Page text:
SAN FRANCISCO - Federal officials say a U.S. jet airliner nearly collided in March with an airborne drone in the sky over Tallahassee, Florida.
Jim Williams of the Federal Aviation Administration's unmanned aircraft systems office acknowledged the incident Thursday at a San Francisco drone conference, citing it as an example of the risks posed by integrating drones into U.S. airspace.
"The risk for a small UAS (unmanned aircraft system) to be ingested into a passenger airline engine is very real," Williams told the conference, pointing out that the famous 2009 "Miracle on the Hudson River" flight was forced to splash down in the water after a flock of geese went through its engines.
The near collision with the drone was reported to air traffic control on March 22 by the pilot of an American Airlines Group jet as the pilot approached the Tallahassee runway en route from Charlotte, North Carolina.
"The airline pilot said that the UAS was so close to his jet that he was sure he had collided with it," Williams said. "Thankfully, inspection of the airliner after landing found no damage."
The pilot of the 50-seat Canadair Regional Jet CRJ-200 airliner said the camouflage-colored drone was at an altitude of about 2,300 feet, five miles northeast of the airport. FAA rules state that the aircraft should be kept below 400 feet above ground level and should be flown a sufficient distance from full-scale aircraft.
The agency "is working aggressively to ensure the safe integration of unmanned aircraft systems (UAS) into the national airspace," the FAA said in a statement Friday, adding: "Our challenge is to integrate unmanned aircraft into the busiest, most complex airspace in the world. Introduction of unmanned aircraft into America's airspace must take place incrementally and with the interest of safety first."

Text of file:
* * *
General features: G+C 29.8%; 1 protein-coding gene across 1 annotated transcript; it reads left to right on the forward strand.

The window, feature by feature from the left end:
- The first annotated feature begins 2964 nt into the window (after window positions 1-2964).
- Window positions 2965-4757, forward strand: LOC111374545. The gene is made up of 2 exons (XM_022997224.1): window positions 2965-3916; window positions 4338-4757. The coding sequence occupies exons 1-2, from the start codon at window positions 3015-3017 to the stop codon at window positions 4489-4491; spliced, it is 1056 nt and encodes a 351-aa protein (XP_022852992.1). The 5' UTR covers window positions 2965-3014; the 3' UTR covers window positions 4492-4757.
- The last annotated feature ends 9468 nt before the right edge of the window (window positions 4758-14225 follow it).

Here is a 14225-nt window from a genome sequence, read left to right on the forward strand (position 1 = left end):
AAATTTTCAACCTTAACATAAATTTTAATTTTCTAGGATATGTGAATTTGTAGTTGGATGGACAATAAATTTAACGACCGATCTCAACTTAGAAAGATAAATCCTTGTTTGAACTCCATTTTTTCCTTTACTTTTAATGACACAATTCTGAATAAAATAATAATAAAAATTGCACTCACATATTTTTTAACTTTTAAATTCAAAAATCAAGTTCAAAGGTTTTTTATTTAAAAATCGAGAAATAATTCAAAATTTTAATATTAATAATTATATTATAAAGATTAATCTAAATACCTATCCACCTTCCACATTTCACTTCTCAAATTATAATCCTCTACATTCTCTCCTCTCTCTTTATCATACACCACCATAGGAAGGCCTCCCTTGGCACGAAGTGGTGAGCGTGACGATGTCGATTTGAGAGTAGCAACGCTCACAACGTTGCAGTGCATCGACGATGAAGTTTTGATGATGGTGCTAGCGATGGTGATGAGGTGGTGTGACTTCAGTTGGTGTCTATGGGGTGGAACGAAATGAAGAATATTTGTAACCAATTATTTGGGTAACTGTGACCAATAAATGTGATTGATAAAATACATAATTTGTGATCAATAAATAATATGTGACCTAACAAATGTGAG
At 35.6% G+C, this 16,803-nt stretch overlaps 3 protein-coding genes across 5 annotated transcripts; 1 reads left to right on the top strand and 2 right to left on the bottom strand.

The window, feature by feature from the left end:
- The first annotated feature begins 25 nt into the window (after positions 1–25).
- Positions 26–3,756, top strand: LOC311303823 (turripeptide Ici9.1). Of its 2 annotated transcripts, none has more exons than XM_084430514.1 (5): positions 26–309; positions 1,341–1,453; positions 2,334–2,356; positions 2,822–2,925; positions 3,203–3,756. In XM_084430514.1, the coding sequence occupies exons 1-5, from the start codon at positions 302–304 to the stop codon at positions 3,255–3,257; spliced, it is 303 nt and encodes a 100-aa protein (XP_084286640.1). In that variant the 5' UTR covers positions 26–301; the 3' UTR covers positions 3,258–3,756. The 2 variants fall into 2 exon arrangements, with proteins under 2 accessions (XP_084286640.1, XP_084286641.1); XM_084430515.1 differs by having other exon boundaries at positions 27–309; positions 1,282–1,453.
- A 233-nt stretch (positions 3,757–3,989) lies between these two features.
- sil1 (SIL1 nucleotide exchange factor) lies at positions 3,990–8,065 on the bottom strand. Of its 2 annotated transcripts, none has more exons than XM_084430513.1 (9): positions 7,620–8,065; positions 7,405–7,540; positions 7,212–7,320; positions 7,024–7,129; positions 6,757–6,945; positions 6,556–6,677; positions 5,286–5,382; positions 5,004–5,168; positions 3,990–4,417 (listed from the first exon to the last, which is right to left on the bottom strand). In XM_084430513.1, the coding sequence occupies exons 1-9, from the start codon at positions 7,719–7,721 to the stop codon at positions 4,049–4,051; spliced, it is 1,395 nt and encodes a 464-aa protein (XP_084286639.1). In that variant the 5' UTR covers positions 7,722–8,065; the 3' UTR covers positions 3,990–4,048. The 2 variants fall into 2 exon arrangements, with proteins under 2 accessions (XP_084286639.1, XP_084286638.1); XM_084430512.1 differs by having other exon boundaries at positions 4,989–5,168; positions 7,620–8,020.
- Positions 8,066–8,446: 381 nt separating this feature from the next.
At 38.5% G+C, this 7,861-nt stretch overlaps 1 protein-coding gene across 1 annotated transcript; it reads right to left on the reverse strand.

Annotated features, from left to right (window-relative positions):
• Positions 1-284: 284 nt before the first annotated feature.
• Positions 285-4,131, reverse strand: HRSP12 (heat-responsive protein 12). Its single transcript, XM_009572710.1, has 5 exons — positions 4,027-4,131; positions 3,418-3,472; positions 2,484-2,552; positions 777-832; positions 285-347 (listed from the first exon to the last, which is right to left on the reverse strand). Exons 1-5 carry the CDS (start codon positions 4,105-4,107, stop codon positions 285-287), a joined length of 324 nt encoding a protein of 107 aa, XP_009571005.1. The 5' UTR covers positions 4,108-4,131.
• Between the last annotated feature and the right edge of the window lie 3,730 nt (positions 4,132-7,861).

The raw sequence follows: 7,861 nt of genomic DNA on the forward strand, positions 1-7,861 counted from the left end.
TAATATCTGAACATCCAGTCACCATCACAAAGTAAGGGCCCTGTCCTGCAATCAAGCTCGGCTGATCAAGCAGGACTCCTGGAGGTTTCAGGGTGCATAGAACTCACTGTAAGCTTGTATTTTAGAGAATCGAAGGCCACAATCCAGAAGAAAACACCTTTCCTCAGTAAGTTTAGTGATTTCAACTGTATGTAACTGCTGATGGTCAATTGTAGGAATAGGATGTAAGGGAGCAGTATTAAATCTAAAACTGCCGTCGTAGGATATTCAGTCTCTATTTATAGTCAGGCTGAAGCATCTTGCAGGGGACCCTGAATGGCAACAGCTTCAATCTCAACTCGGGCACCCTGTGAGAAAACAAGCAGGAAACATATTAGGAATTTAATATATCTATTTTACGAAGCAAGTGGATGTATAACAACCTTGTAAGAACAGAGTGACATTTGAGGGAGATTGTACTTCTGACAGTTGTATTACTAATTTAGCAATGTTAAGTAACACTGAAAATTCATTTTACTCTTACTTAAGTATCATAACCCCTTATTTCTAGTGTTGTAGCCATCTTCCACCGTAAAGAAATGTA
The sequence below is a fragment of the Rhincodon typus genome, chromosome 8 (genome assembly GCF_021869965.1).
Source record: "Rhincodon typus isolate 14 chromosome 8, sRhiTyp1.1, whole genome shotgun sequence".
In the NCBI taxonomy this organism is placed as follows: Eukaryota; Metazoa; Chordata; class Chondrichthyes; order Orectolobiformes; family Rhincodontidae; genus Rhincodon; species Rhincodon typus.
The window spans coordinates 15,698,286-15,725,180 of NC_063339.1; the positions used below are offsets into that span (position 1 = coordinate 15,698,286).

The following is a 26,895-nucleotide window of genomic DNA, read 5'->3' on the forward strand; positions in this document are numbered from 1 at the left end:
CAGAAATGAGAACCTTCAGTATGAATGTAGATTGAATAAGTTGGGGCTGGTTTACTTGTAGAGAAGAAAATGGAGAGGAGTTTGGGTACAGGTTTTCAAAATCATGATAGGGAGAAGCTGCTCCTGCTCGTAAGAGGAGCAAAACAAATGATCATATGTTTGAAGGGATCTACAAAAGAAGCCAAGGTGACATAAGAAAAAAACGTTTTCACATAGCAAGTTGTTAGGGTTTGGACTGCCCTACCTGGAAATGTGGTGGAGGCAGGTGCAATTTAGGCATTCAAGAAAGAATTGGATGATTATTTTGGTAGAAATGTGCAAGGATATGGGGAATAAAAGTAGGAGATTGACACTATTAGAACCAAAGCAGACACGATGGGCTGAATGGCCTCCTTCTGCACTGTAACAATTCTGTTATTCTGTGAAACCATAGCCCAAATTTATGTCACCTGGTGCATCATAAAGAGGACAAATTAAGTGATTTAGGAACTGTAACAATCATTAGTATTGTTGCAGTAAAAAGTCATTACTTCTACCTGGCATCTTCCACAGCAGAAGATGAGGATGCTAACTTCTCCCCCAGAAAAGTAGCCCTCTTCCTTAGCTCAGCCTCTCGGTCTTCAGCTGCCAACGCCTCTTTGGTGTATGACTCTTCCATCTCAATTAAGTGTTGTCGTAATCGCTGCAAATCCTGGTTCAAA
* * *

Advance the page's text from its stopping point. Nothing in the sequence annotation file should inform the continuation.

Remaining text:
The FAA has investigated the incident, but said it had been unable to identify the drone's operator.
The law currently requires that private individuals flying model aircraft notify the airport operator and air traffic control facility when flying within five miles of an airport, it added.
American Airlines spokesman Paul Flaningan said the airline was aware of the alleged incident and that it was investigating the matter.
The use of drones has increased dramatically in the past few years as the devices have become cheaper and more accessible to the average consumer.
Last week, the National Park Service issued a statement reminding visitors that federal regulations ban the use of drones within Yosemite National Park.
Drone sightings there have become a nearly daily occurrence in the venerated national park, with the devices buzzing loudly near waterfalls, above meadows or over treetops as guests use them to capture otherwise impossible-to-get photographs of the breathtaking landscape.
Scott Gediman, a park ranger for nearly two decades, said drones can interfere with emergency rescue operations and disrupt the activities of sensitive or endangered wildlife.
Gediman told the Associated Press that the noise of the devices can put a damper on the park experience for some visitors.
But, he added, "Most if not all of the people using these are simply unaware that they're illegal."